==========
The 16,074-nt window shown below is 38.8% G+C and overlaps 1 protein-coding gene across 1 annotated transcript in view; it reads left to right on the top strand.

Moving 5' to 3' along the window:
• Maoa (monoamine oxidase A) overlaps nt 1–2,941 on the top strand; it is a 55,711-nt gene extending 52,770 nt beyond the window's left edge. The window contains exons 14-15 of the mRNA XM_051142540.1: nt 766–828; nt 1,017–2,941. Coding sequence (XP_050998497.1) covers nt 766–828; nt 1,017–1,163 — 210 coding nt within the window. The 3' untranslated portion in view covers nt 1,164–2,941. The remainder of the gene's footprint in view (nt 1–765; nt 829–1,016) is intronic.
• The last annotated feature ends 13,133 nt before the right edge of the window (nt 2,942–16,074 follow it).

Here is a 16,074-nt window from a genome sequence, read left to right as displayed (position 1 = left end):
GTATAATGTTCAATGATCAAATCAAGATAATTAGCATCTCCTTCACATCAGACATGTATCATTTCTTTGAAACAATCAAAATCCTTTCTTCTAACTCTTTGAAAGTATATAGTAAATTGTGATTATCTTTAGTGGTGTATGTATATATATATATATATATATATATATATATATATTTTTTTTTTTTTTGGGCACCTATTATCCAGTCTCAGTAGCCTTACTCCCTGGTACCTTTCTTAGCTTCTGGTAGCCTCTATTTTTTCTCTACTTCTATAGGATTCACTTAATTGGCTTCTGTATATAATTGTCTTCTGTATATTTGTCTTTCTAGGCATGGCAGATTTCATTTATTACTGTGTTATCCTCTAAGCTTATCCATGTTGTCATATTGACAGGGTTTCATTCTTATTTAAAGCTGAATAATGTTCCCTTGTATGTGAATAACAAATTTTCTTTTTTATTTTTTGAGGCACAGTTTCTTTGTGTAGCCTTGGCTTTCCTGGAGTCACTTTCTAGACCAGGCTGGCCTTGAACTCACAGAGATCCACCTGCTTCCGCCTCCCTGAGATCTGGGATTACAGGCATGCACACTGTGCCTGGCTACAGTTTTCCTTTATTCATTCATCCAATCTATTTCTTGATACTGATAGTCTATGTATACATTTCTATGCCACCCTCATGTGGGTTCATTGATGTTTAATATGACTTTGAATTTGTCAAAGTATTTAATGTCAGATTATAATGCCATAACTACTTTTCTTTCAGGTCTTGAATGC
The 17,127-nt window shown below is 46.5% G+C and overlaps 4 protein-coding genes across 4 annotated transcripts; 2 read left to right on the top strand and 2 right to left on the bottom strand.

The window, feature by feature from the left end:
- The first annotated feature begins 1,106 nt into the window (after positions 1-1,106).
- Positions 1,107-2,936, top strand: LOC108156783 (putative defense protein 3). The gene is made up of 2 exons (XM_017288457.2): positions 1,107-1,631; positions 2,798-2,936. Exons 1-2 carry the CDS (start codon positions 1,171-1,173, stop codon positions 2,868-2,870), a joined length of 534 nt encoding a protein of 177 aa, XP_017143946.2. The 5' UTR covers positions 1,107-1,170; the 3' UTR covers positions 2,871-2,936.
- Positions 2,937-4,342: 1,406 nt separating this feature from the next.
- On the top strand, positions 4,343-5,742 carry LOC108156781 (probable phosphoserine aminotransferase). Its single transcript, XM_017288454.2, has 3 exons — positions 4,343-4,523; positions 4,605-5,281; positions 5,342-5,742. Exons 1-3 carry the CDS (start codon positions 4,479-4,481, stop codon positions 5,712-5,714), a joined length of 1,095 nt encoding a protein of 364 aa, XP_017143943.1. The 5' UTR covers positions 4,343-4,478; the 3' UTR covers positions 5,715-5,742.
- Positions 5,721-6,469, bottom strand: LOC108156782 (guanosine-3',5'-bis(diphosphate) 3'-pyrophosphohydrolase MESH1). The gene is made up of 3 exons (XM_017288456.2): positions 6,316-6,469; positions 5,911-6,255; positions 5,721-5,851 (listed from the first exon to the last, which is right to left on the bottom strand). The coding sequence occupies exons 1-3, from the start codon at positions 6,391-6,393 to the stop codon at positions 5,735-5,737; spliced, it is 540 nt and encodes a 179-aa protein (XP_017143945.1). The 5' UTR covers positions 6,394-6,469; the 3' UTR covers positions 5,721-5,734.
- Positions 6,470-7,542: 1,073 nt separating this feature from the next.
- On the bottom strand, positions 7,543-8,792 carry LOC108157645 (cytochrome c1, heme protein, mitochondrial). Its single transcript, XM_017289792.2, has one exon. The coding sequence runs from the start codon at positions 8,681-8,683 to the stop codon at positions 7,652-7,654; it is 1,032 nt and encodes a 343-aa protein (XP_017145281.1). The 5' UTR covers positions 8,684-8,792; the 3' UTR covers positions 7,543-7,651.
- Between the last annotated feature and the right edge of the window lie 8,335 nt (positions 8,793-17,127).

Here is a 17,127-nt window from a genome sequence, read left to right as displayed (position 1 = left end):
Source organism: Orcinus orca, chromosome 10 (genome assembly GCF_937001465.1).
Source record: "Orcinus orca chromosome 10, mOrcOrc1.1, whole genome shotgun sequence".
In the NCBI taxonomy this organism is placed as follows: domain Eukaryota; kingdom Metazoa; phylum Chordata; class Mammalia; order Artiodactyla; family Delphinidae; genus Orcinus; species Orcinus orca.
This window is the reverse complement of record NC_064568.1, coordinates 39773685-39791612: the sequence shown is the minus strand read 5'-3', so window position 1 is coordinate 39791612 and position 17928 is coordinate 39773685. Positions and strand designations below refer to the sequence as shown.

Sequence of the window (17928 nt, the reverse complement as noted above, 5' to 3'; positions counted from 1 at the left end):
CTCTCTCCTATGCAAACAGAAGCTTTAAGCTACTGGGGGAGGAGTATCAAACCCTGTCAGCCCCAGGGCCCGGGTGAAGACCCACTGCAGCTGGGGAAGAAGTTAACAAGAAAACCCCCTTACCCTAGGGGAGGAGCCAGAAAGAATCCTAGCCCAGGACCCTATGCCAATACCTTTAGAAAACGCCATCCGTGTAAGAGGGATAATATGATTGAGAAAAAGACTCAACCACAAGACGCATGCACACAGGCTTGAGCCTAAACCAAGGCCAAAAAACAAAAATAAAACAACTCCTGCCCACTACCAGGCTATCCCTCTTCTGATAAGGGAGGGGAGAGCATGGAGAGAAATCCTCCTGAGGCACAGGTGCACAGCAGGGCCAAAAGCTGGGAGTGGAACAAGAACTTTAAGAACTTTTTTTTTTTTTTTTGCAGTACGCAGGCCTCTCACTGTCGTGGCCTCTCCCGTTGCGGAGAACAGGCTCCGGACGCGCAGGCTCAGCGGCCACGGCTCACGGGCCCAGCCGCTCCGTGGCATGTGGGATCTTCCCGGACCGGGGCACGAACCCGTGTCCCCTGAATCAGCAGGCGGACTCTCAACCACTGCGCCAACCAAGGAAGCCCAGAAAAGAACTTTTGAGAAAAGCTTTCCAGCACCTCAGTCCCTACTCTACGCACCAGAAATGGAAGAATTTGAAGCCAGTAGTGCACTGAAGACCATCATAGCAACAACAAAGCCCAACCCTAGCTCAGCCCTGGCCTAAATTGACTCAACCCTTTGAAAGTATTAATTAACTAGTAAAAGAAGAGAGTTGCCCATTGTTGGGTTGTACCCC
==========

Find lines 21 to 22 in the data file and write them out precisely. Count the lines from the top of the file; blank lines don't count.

This window is the reverse complement of record NC_064568.1, coordinates 39773685-39791612: the sequence shown is the minus strand read 5'-3', so window position 1 is coordinate 39791612 and position 17928 is coordinate 39773685. Positions and strand designations below refer to the sequence as shown.

Sequence of the window (17928 nt, the reverse complement as noted above, 5' to 3'; positions counted from 1 at the left end):